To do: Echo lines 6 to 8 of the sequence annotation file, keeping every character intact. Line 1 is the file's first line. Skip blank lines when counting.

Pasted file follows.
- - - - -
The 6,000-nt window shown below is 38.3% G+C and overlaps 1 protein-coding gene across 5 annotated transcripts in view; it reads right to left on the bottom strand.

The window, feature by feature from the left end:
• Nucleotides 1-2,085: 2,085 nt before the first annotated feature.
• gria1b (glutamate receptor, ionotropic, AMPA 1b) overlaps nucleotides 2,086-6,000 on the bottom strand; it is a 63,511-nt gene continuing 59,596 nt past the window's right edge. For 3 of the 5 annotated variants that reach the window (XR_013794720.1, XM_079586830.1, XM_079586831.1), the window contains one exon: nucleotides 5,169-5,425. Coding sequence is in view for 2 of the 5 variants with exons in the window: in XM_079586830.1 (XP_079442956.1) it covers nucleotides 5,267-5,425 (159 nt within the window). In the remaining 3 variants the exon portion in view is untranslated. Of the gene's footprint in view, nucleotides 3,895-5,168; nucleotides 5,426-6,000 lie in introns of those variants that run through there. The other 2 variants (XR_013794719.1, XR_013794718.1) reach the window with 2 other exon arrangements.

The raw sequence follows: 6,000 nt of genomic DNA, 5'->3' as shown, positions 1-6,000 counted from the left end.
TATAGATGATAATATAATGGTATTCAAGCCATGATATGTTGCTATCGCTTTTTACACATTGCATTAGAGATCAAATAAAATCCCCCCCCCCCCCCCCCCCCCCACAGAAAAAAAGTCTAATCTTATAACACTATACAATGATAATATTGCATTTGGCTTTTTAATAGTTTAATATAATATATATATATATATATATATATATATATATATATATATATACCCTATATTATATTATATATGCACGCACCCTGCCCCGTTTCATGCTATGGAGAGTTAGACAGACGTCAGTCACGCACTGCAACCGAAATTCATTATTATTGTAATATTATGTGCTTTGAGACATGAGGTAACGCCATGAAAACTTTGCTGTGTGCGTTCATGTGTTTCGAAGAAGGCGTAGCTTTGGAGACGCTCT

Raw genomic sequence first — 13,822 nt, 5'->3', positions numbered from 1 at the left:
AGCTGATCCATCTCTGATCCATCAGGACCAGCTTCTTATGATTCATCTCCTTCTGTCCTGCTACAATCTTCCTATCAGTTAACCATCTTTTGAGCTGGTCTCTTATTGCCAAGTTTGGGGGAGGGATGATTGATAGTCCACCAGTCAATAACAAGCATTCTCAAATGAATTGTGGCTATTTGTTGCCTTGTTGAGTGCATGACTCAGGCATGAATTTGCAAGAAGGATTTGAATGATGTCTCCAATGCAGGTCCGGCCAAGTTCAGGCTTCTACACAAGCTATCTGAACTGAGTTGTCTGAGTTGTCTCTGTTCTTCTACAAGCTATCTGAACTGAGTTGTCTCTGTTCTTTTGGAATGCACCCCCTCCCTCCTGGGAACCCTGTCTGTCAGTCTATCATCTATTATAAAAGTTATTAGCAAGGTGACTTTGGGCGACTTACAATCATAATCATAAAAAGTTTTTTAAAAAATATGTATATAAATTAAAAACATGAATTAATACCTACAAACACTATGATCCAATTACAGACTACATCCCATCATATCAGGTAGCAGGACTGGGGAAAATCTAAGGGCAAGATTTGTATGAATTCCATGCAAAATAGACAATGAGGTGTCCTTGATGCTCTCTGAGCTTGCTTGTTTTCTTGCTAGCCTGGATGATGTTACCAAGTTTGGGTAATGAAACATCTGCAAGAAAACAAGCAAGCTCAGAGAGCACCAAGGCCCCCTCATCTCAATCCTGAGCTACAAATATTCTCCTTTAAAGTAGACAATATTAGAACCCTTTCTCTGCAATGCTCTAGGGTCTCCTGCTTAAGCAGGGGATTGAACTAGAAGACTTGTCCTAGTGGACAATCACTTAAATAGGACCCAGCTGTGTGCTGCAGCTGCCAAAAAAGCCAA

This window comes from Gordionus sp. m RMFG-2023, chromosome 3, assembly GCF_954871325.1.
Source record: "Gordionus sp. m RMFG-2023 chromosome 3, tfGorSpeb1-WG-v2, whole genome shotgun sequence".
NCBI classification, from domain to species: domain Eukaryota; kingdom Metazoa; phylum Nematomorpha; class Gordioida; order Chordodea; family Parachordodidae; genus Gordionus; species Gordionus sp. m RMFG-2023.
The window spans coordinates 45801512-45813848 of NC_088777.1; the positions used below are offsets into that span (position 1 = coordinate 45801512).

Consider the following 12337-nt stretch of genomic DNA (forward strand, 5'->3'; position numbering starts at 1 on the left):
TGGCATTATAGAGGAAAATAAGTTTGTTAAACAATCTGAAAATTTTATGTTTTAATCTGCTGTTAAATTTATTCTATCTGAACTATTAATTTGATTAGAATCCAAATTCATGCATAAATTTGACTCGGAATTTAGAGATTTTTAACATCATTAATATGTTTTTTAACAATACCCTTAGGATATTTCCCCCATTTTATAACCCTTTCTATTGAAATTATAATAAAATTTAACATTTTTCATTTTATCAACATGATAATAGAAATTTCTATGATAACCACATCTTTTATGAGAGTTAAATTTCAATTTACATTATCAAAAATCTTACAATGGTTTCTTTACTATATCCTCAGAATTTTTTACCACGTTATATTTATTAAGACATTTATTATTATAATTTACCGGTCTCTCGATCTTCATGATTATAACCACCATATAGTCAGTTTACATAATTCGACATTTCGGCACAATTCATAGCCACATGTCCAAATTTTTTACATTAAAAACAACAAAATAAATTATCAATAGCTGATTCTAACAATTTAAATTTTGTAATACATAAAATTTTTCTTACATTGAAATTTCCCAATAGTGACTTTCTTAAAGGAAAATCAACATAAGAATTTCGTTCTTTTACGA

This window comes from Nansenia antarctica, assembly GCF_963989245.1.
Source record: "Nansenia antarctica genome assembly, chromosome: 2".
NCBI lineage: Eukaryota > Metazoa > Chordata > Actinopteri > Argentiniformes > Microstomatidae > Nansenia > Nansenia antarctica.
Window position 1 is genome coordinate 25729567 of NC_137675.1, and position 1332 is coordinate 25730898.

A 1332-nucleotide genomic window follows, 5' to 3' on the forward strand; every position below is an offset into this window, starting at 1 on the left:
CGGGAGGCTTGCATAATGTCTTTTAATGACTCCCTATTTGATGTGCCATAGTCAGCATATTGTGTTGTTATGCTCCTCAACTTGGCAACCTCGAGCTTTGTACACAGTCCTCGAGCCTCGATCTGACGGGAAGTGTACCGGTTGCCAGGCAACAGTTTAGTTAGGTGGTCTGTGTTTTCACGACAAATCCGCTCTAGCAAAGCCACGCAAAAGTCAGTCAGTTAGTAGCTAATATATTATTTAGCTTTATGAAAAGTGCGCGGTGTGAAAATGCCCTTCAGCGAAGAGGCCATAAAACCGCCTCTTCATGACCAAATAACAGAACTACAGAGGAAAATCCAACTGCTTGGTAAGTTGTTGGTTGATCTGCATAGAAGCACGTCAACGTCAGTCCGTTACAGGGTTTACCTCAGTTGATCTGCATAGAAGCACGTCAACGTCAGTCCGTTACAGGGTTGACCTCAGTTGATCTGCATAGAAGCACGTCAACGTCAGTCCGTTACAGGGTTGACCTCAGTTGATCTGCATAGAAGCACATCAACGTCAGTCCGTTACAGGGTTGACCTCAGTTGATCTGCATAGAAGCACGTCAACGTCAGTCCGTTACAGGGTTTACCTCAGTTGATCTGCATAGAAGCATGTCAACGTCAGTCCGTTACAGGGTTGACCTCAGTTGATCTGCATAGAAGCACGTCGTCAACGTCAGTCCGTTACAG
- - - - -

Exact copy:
TATAGATGATAATATAATGGTATTCAAGCCATGATATGTTGCTATCGCTTTTTACACATTGCATTAGAGATCAAATAAAATCCCCCCCCCCCCCCCCCCCCCCACAGAAAAAAAGTCTAATCTTATAACACTATACAATGATAATATTGCATTTGGCTTTTTAATAGTTTAATATAATATATATATATATATATATATATATATATATATATATATATACCCTATATTATATTATATATGCACGCACCCTGCCCCGTTTCATGCTATGGAGAGTTAGACAGACGTCAGTCACGCACTGCAACCGAAATTCATTATTATTGTAATATTATGTGCTTTGAGACATGAGGTAACGCCATGAAAACTTTGCTGTGTGCGTTCATGTGTTTCGAAGAAGGCGTAGCTTTGGAGACGCTCT

Raw genomic sequence first — 13,822 nt, 5'->3', positions numbered from 1 at the left:
AGCTGATCCATCTCTGATCCATCAGGACCAGCTTCTTATGATTCATCTCCTTCTGTCCTGCTACAATCTTCCTATCAGTTAACCATCTTTTGAGCTGGTCTCTTATTGCCAAGTTTGGGGGAGGGATGATTGATAGTCCACCAGTCAATAACAAGCATTCTCAAATGAATTGTGGCTATTTGTTGCCTTGTTGAGTGCATGACTCAGGCATGAATTTGCAAGAAGGATTTGAATGATGTCTCCAATGCAGGTCCGGCCAAGTTCAGGCTTCTACACAAGCTATCTGAACTGAGTTGTCTGAGTTGTCTCTGTTCTTCTACAAGCTATCTGAACTGAGTTGTCTCTGTTCTTTTGGAATGCACCCCCTCCCTCCTGGGAACCCTGTCTGTCAGTCTATCATCTATTATAAAAGTTATTAGCAAGGTGACTTTGGGCGACTTACAATCATAATCATAAAAAGTTTTTTAAAAAATATGTATATAAATTAAAAACATGAATTAATACCTACAAACACTATGATCCAATTACAGACTACATCCCATCATATCAGGTAGCAGGACTGGGGAAAATCTAAGGGCAAGATTTGTATGAATTCCATGCAAAATAGACAATGAGGTGTCCTTGATGCTCTCTGAGCTTGCTTGTTTTCTTGCTAGCCTGGATGATGTTACCAAGTTTGGGTAATGAAACATCTGCAAGAAAACAAGCAAGCTCAGAGAGCACCAAGGCCCCCTCATCTCAATCCTGAGCTACAAATATTCTCCTTTAAAGTAGACAATATTAGAACCCTTTCTCTGCAATGCTCTAGGGTCTCCTGCTTAAGCAGGGGATTGAACTAGAAGACTTGTCCTAGTGGACAATCACTTAAATAGGACCCAGCTGTGTGCTGCAGCTGCCAAAAAAGCCAA